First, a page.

Circumcision was a major factor in Jewish identity. While the practice of circumcision itself is not unique to the Jews in the Ancient world, although some of the traditions based on the Hebrew Bible are specifically Jewish. Circumcision is given as a sign of the Covenant of Abraham in Genesis 17, yet the ritual itself did not confer “spiritual blessing” as a sign of the covenant. For this reason the prophets told the people that they needed a “circumcised heart – clearly a metaphorical use of the idea of circumcision (Deut. 10:16, 30:6; Jer 4:4; Ezek 44:7, 9).
There is strong evidence that during the Second Temple period and into the first century, at least part of the Jews thought that circumcision was required for the convert to Judaism. (See, for example, Schiffman in Jewish and Christian Self-Definition Volume 2 (Philadelphia: Fortress, 1981), 115-156, especially 125-127. Schiffman discusses Talmud Yebamot 46 and the importance of the Izates story in Josephus Antiq. 20.2.4).
For the Jew, circumcision was one of a handful of important boundary markers which set them apart from the rest of the world. For the Gentile, circumcision was a strange mutilation of the flesh. Greco-Roman writers who comment on Judaism usually ridicule the practice. Marital, for example, seems to find a great deal of (naughty) humor in the Jewish practice (Epigrams 7.35.3-4; 7,82, 11.94).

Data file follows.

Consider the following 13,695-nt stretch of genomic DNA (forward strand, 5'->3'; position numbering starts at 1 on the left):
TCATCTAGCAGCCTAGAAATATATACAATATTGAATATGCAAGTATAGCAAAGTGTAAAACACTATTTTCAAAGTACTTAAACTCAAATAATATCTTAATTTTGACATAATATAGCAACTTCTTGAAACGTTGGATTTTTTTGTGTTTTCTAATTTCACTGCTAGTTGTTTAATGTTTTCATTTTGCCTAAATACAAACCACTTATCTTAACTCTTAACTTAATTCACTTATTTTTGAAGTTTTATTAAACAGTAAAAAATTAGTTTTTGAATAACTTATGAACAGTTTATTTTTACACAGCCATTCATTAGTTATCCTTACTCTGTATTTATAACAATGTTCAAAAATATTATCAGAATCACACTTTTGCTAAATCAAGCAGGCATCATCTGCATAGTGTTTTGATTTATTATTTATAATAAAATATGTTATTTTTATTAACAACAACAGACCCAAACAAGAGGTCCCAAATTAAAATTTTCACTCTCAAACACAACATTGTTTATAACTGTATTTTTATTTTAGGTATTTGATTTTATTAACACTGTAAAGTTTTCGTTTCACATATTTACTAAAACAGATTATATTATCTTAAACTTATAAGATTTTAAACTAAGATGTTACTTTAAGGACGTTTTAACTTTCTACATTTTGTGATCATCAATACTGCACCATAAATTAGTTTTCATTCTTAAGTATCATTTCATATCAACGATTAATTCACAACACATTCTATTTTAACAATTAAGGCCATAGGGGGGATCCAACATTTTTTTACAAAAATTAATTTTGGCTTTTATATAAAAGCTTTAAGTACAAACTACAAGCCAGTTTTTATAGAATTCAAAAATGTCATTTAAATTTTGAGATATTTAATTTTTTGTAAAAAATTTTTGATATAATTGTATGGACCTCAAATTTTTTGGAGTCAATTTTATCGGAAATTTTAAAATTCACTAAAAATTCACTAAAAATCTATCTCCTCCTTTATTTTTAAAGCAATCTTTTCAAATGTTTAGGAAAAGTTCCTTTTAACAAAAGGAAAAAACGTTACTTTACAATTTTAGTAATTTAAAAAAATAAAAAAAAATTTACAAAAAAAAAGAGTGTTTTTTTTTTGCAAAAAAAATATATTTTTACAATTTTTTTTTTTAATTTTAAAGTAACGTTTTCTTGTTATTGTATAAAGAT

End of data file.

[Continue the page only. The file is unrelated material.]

It is not the case that Paul rejected circumcision for Gentile converts because it would result in more Gentile converts. Some have taken Paul’s stand on the Law as motivated by practical missionary concerns. In this view, Paul considered circumcision such a road -block to Gentile mission that he rejected in order to reach the pagan world. As an analogy, the evangelical Christian church has more or less accepted rock-styled praise bands as necessary to appeal to the modern world. Most churches have (rightly) rejected the idea that worship music must be played only on a proper pipe-organ. In most cases, this shift in worship style is motivated by a desire to do evangelism in a contemporary context, to provide more meaningful worship to the younger generations, etc. Paul did more or less the same thing, it is argued, in rejecting the so-called strange elements of Judaism for his Gentile churches.
Such a view makes light of the practice of circumcision in the first century. If circumcision was given by God as the sign of Abraham’s covenant, how could Paul reject it as inconsequential? Paul does not merely call circumcision for Gentiles meaningless, he says it is dangerous. If one allows himself to be circumcised, he is in danger of nullifying the grace of God! (See Gal 1:6-9, for example.) Paul arrives in Jerusalem in Acts 15 convinced that any Law added to the Gospel is no gospel at all, including circumcision. Whatever God is doing among the Gentiles in Asia Minor (Acts 14), there is no conversion to Judaism.
Eckhard Schnabel makes this point in Paul the Missionary in the context of the book of Galatians (126): “Paul insists that the Gentiles do not have to become Jews before they are accepted by God as followers of the Messiah” (emphasis added). The Gentile believer is therefore not a member of “new Israel” being formed in Jerusalem, but something new altogether. Later, Paul will call this new people of God the “body of Christ” (1 Cor 12:27; Eph 3:1-6).